Where the Streets Have New Names

Adios, Jeffrey-Lynne. Howdy, Hermosa Village

Photo by Myles RobinsonTwo years ago, Anaheim city officials began cleaning up Jeffrey-Lynne, a mostly Latino, working-class neighborhood that sits in the shadow of the Disneyland Hotel. Six low-income apartment buildings were razed and replaced with less congested dwellings. Streets were widened, a pedestrian walkway was added, and security gates were erected.

Later this month, Anaheim will unveil the much-anticipated centerpiece of its renovation project: the Hermosa Village Community Center. That's no typo. After a long and difficult debate, city officials convinced members of the neighborhood that dropping the name "Jeffrey-Lynne" would give the locale a new lease on life.

Originally known by its inhabitants as Tijuanita, or Little Tijuana, the neighborhood intersected by Jeffrey and Lynne streets is located a few blocks east of Disneyland. Because of its high crime rate and proximity to Orange County's No. 1 tourist attraction, city officials had long sought to tear down the barrio and replace it with something closer to a suburban, gated neighborhood.

Given its reputation and the fact that one local gang had seen fit to name itself "Jeffrey-Lynne," the final step in the city's redevelopment project was to rename the area—Hermosa, which is Spanish for lovely.

"The residents felt that changing the name would create a new beginning and remove the stigma of a gang-infested neighborhood," said Anaheim community activist Josie Montoya, whose group United Neighborhoods operates a food program in Jeffrey-Lynne that will soon be housed in the community center. (Along with United Neighborhoods, the Los Amigos Children's Program—which provides reading classes and field trips for local youngsters—the Boys & Girls Club, and Anaheim's Parks & Recreation Department will have offices there.)

The Jeffrey-Lynne intersection will soon disappear completely. City officials plan to rechristen Jeffrey, Michelle and Audry streets as calles del Sol, de las Estrellas and del Mar, and there are plans to rename Lynne in the future. As with Hermosa Village, the names of the new streets were selected by a committee made up of city officials, representatives of the project developer, the Irvine-based Related Cos. of California LLP, and local residents. Until last week, Jeffrey-Lynne resident Francisco Ceja served as the chairman of that committee. He said renaming the neighborhood was originally his idea.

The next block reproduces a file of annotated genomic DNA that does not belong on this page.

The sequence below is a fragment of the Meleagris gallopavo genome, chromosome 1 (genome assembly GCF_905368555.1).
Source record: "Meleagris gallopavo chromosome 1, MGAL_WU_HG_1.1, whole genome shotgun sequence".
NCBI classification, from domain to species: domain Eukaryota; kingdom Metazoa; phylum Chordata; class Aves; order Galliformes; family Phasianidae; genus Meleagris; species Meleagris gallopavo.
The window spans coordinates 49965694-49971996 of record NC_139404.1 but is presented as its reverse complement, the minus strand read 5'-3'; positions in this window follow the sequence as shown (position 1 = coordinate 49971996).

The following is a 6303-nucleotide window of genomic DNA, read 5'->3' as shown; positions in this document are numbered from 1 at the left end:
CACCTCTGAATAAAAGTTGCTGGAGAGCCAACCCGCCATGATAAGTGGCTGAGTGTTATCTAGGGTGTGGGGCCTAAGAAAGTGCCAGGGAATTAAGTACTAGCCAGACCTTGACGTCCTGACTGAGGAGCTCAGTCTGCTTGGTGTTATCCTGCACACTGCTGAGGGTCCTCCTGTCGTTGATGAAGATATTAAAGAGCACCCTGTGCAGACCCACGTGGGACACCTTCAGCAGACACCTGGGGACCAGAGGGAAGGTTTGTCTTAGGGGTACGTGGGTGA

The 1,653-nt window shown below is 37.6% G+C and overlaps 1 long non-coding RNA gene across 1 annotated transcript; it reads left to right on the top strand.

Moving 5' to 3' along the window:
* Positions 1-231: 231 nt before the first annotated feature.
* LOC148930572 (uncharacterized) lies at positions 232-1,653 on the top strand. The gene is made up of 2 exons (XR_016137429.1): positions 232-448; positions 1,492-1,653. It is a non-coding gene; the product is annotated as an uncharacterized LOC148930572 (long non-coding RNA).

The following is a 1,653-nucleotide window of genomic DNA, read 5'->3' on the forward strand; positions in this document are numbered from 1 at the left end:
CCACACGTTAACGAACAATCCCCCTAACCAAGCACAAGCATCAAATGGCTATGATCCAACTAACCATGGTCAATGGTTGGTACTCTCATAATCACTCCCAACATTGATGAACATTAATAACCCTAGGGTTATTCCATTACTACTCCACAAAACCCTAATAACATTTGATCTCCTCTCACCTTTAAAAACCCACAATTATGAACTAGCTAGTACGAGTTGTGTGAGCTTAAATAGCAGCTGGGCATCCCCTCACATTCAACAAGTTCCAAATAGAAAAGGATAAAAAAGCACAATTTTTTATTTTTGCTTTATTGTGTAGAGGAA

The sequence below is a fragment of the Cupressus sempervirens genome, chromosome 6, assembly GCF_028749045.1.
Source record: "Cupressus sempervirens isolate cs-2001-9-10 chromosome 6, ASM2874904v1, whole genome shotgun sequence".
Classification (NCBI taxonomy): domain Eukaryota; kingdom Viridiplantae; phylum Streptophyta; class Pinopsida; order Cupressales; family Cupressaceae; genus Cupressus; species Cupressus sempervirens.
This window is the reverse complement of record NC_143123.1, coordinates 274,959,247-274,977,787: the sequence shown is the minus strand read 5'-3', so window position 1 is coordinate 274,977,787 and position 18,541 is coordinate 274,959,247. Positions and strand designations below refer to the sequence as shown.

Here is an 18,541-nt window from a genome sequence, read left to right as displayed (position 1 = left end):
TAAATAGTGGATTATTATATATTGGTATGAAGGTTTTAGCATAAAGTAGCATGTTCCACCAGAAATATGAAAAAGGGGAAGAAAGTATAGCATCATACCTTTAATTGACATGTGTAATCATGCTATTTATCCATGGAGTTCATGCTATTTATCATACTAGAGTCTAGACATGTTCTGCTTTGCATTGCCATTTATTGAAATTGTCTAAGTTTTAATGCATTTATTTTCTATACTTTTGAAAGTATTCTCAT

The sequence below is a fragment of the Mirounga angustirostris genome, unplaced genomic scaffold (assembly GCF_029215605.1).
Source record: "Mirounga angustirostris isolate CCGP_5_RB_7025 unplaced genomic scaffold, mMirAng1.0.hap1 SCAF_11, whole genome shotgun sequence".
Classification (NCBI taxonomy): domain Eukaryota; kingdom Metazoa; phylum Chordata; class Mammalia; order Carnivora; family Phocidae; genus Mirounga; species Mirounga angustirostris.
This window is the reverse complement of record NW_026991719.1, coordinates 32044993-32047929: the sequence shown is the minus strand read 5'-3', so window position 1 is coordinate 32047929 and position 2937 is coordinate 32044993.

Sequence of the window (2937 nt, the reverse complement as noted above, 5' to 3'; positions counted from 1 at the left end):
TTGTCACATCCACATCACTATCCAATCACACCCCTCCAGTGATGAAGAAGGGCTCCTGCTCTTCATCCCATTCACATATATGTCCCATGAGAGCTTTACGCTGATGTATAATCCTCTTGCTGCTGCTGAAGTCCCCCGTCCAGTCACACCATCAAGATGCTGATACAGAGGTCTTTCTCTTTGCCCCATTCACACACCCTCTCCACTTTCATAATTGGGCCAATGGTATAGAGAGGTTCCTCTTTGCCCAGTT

"I brought that idea to the committee as a way to get rid of the past," Ceja said. "I thought it was a really good idea. I asked the other tenants on the committee, and they thought so, too.

"Hermosa Village was the city's idea," Ceja added. "It's close to being a Spanish name, so it was kind of a middle ground—the city got to choose the name of the community, and the tenants chose the names of the streets."

According to Ceja, the tenants on the committee wanted Spanish names for both the neighborhood and the streets. That led to a protest by the Anaheim Police Department, which thought that Spanish street names would confuse their officers.

"The police said that Spanish street names were reserved for Anaheim Hills and that putting Spanish-sounding names in the city's flatlands was going to be a problem for them," Montoya recalled.

So the city proposed names like Pine Street and Oak Street. "There were two meetings held to discuss this, and the residents finally outvoted the police," Montoya said. "These were names that we like and feel comfortable with."

Ceja agreed.

"The project is done, and there aren't any outstanding issues left now," he said. "The new community center is beautiful. But what makes me really happy is that almost all of the tenants that used to live here have moved back. That's the important thing. At the beginning, we were concerned about how many dislocated families could move back into the project area. Now that the people are back, we're happy."

 
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